Starting to see some wrinkles? Keep your skin and bones looking youthful by focusing on foods that support collagen, which naturally starts declining in the body around the age of 35. Collagen-rich foods include lean proteins, green peas, bell peppers, carrots, oysters, and leafy greens.

What You Should Avoid

After a long and stressful day, it can be very tempting to grab a frozen pizza and unwind with a nice bottle of wine, but alcohol and processed foods are your main enemies in your 30s. These foods might save you time and provide temporary stress relief, but in the long run, they’ll damage your health, mentally and physically. Caffeine is another common crutch during this busy decade that can do more harm than good. In excess, caffeine can be dehydrating and disrupts sleep (which is critical during busy and stressful periods of life).

Foods to Eat in Your 40s
Foods to Eat

The 40s are a gateway between the fertile years and middle age, and as your body prepares for this transition, your hormones fluctuate wildly – especially estrogen and testosterone.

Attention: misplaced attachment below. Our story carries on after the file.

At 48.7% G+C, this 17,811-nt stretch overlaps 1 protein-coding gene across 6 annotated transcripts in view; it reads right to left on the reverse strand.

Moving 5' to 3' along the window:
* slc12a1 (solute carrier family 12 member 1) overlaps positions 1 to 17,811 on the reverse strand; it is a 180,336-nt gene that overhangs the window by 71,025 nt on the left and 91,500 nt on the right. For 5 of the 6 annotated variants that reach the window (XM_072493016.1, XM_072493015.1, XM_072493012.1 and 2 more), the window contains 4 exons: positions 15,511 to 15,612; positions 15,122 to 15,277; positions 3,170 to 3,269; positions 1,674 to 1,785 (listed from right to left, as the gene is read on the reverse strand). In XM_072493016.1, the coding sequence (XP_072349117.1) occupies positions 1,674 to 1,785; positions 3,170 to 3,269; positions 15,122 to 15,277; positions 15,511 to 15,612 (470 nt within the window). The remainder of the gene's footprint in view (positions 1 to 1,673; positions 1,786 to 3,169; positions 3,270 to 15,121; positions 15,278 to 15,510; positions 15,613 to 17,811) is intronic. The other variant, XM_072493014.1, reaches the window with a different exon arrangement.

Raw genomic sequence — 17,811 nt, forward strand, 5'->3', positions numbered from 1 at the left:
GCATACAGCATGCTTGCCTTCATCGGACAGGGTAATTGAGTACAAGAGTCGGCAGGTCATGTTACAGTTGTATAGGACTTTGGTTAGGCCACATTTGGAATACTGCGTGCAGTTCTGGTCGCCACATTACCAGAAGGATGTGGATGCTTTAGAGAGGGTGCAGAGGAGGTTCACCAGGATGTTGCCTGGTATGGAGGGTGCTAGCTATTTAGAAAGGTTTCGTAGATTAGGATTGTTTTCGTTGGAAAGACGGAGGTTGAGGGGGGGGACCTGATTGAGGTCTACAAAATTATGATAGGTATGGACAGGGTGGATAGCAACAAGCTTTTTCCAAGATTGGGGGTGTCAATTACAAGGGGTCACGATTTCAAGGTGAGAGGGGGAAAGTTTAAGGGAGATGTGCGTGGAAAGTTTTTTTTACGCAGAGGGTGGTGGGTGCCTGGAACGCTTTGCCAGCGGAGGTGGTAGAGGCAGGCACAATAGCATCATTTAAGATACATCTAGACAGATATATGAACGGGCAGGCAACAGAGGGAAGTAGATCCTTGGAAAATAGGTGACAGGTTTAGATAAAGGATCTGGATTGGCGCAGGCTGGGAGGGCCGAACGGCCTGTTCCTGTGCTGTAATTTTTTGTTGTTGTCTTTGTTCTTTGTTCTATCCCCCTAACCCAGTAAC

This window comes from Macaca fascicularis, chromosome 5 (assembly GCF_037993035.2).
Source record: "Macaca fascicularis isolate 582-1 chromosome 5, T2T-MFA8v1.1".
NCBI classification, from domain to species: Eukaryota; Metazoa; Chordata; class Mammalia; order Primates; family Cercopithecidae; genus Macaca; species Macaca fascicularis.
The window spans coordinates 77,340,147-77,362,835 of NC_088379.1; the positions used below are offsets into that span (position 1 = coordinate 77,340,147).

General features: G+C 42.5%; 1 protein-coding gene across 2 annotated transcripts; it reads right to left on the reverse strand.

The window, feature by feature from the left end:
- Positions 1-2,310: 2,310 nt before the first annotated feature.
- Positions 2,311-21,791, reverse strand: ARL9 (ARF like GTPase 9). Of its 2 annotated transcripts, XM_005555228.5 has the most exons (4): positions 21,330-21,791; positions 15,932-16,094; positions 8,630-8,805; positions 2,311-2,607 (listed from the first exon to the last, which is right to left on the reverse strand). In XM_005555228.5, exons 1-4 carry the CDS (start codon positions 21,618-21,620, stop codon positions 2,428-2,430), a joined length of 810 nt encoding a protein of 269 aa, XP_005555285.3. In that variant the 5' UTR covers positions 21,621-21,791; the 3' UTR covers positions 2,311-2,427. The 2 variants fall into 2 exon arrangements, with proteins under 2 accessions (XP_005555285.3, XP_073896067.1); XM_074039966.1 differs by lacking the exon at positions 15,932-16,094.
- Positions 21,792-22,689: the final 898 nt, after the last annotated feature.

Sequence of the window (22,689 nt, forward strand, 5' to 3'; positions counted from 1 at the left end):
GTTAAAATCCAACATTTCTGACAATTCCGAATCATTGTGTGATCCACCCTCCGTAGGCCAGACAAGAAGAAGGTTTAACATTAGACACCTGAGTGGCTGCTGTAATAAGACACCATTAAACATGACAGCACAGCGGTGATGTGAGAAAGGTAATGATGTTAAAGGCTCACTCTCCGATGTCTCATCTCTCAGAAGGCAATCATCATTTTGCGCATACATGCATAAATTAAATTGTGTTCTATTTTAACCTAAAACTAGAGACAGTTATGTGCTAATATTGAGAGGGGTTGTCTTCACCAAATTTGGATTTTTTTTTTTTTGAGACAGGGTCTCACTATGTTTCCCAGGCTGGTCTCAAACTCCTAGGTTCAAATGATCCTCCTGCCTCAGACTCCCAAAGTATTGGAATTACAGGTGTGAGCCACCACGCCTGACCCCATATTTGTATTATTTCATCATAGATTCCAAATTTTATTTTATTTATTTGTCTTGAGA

What’s on the Menu?

You can help stabilize your hormone levels by consuming cruciferous vegetables such as broccoli, cabbage, cauliflower, kale, and Brussels sprouts. Furthermore, omega-3 fatty acids can help to calm any inflammation that occurs from stress, build up your immune system, and improve your skin. You can get omega-3 fatty acids from fish such as salmon, trout, halibut, and sardines or from walnuts, chia seeds, and flax.

What You Should Avoid

While you might have been able to indulge in junk food in your 20s and 30s and not see too many ill effects, by the time you enter your 40s, you’ll start noticing the effects. If you haven’t yet, this is the decade where you really need to wean yourself off of the fast food, processed snacks, and especially sugar-filled soda.

Another thing you need to watch out for during this decade is your salt intake. Too much sodium is linked to bloating, high blood pressure, and weight gain. Most salt intake comes from processed foods such as pizza, soup, bread, sauces, and frozen meals.

 
Food to Eat in Your 50s
Foods to Eat